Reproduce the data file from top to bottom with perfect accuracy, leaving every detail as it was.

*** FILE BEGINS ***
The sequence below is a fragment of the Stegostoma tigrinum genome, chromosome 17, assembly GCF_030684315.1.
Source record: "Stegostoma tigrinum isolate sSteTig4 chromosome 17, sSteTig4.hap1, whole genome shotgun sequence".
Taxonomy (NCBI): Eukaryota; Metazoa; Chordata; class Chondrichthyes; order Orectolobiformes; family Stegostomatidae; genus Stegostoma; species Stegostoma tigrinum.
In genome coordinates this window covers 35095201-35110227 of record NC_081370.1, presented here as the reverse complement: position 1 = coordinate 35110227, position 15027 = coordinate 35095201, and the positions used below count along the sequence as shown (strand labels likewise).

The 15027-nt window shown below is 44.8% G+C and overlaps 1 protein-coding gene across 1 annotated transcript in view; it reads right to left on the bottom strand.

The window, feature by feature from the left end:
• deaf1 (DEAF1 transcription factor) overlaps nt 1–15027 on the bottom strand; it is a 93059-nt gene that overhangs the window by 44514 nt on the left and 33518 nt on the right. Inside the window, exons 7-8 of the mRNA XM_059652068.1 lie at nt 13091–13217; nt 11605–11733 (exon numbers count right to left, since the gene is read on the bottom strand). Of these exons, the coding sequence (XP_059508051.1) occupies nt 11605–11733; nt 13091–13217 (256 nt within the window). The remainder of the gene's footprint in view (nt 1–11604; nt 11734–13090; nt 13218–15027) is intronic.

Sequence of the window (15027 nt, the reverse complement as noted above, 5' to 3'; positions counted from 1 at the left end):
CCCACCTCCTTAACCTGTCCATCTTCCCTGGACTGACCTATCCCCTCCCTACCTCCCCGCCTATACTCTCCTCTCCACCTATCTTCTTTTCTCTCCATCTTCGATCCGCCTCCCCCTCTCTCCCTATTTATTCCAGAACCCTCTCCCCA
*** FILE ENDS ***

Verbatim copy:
The sequence below is a fragment of the Stegostoma tigrinum genome, chromosome 17, assembly GCF_030684315.1.
Source record: "Stegostoma tigrinum isolate sSteTig4 chromosome 17, sSteTig4.hap1, whole genome shotgun sequence".
Taxonomy (NCBI): Eukaryota; Metazoa; Chordata; class Chondrichthyes; order Orectolobiformes; family Stegostomatidae; genus Stegostoma; species Stegostoma tigrinum.
In genome coordinates this window covers 35095201-35110227 of record NC_081370.1, presented here as the reverse complement: position 1 = coordinate 35110227, position 15027 = coordinate 35095201, and the positions used below count along the sequence as shown (strand labels likewise).

The 15027-nt window shown below is 44.8% G+C and overlaps 1 protein-coding gene across 1 annotated transcript in view; it reads right to left on the bottom strand.

The window, feature by feature from the left end:
• deaf1 (DEAF1 transcription factor) overlaps nt 1–15027 on the bottom strand; it is a 93059-nt gene that overhangs the window by 44514 nt on the left and 33518 nt on the right. Inside the window, exons 7-8 of the mRNA XM_059652068.1 lie at nt 13091–13217; nt 11605–11733 (exon numbers count right to left, since the gene is read on the bottom strand). Of these exons, the coding sequence (XP_059508051.1) occupies nt 11605–11733; nt 13091–13217 (256 nt within the window). The remainder of the gene's footprint in view (nt 1–11604; nt 11734–13090; nt 13218–15027) is intronic.

Sequence of the window (15027 nt, the reverse complement as noted above, 5' to 3'; positions counted from 1 at the left end):
CCCACCTCCTTAACCTGTCCATCTTCCCTGGACTGACCTATCCCCTCCCTACCTCCCCGCCTATACTCTCCTCTCCACCTATCTTCTTTTCTCTCCATCTTCGATCCGCCTCCCCCTCTCTCCCTATTTATTCCAGAACCCTCTCCCCA